Regulation T FAQ
Federal Reserve Regulation T, commonly called Reg T, governs how trades are paid for. Reg T violations can have serious consequences, so it's important to understand the rules before you trade.
What does Reg T mandate for cash accounts?
Reg T states that funds from investments that you liquidate, or sell, won't be available to put toward another purchase until the first transaction settles. Think of it like receiving a check for $50 from a friend or family member. Until you take the check to the bank and the bank teller hands you the $50 cash, you can't go to the store and spend it.
Investments work the same way. When you make a purchase or sale, it may take a few days for the transaction to settle. To find out how long it will take for a transaction to settle, visit Clearance & Settlement. Unsettled funds may not be used to purchase securities unless you hold the new purchase until the previous sale has cleared.
Example – Free Riding using unsettled funds
Violating Reg T is sometimes called “free riding” because you're trading with money that isn't yours. Let's look at an equity example:
- You open a new account and deposit $5,000 in cash. All of the funds in your account are settled and you do not have any securities, so your total account money balance is $5,000.
- Day 1, Monday – After depositing the $5,000 mentioned above, you buy shares of Company A at a total cost of $5,000. Your total account money balance is now $0.
- Day 2, Tuesday – You sell your shares of Company A for a total of $5,250. Stock transactions have a settlement date of T+3, meaning the trade date plus three market days. This transaction will settle on Day 5 (Day 2 + 3), or Friday. Your account now has $0 in settled funds, $5,250 in unsettled funds, and a total account money balance of $5,250.
- Day 3, Wednesday – You buy shares of Company B for a total of $5,150. Your account has $0 in settled funds, $100 in unsettled funds and a total account money balance of $100. Even though you bought Company B with unsettled funds, this is not yet a Reg T violation because you have not sold Company B prior to the settlement of your sale of Company A.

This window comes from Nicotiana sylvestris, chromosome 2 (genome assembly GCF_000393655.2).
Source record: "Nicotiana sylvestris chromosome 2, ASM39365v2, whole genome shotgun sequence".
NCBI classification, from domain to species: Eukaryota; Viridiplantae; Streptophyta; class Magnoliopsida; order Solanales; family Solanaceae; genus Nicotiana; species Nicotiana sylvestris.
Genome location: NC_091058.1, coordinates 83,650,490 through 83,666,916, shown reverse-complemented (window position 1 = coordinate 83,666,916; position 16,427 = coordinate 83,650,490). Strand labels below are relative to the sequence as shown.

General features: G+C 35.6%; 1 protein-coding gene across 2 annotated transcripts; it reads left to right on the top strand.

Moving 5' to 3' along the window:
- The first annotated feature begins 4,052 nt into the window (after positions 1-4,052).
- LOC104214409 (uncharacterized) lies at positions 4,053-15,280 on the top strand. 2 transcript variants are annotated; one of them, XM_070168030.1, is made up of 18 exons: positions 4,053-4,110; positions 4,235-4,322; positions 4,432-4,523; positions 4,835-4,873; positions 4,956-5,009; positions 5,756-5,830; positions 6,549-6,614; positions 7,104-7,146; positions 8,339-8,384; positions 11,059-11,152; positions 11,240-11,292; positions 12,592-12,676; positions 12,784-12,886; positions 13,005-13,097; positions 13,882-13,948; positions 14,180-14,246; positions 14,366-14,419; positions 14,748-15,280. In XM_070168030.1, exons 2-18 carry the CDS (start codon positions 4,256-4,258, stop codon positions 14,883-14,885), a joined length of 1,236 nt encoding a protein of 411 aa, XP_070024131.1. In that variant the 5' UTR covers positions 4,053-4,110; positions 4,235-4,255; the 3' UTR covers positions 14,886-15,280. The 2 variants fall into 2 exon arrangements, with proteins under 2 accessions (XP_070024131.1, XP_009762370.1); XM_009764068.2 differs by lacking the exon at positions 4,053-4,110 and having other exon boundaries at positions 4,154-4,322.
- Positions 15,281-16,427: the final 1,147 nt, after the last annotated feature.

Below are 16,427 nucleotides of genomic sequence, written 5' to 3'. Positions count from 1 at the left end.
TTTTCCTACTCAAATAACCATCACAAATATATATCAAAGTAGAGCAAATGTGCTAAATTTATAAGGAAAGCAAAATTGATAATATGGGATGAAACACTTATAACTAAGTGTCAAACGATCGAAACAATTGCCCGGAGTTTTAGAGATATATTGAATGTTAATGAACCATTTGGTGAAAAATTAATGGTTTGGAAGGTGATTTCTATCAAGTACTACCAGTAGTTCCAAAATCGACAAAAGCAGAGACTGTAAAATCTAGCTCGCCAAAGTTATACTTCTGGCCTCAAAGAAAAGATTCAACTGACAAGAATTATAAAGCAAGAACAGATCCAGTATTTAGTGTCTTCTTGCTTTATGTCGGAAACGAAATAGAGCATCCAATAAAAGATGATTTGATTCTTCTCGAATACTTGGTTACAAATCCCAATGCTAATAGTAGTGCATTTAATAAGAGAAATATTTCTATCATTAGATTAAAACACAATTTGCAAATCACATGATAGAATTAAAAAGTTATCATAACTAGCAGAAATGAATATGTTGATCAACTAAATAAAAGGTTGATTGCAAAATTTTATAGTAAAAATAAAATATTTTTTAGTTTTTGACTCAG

- Day 4, Thursday – You sell your shares of Company B for a total of $4,900. This is free riding, a violation of Reg T. The proceeds from the sale of Company A on Tuesday will not settle until Friday. Any purchases made with those funds must be held until the funding transaction, your sale of Company A, has settled.
Are the same rules true for all types of investments?
No. The sale proceeds of bonds, unit investment trusts (UITs), mutual funds and CDs cannot be used to make purchases until the sells are settled. Additionally, unsettled funds from the sale of stock cannot be used to purchase options, fixed income products or mutual funds. Unsettled option proceeds can only be used to buy new options.
What happens if I violate Reg T?
Each time you violate Reg T, a 90-day restriction will be placed on your account. If a trading restriction is placed on your account, you will only be able to place buy transactions using settled funds. In addition, your local Scottrade® team will reach out to you to make sure you understand exactly what happened and how to prevent it in the future.
If I have a Reg T violation on my record, will it be there permanently?
Yes. The record of your violation will stay on your account, but you could potentially receive a warning at Scottrade's discretion.
What if I already own shares of the stock and I buy and sell additional shares?
If you already own settled shares of a particular stock and you buy additional shares with unsettled funds, you can sell up to the amount of settled shares without incurring a free riding violation. You may still see a warning in your account, however, because new and old shares are indistinguishable.
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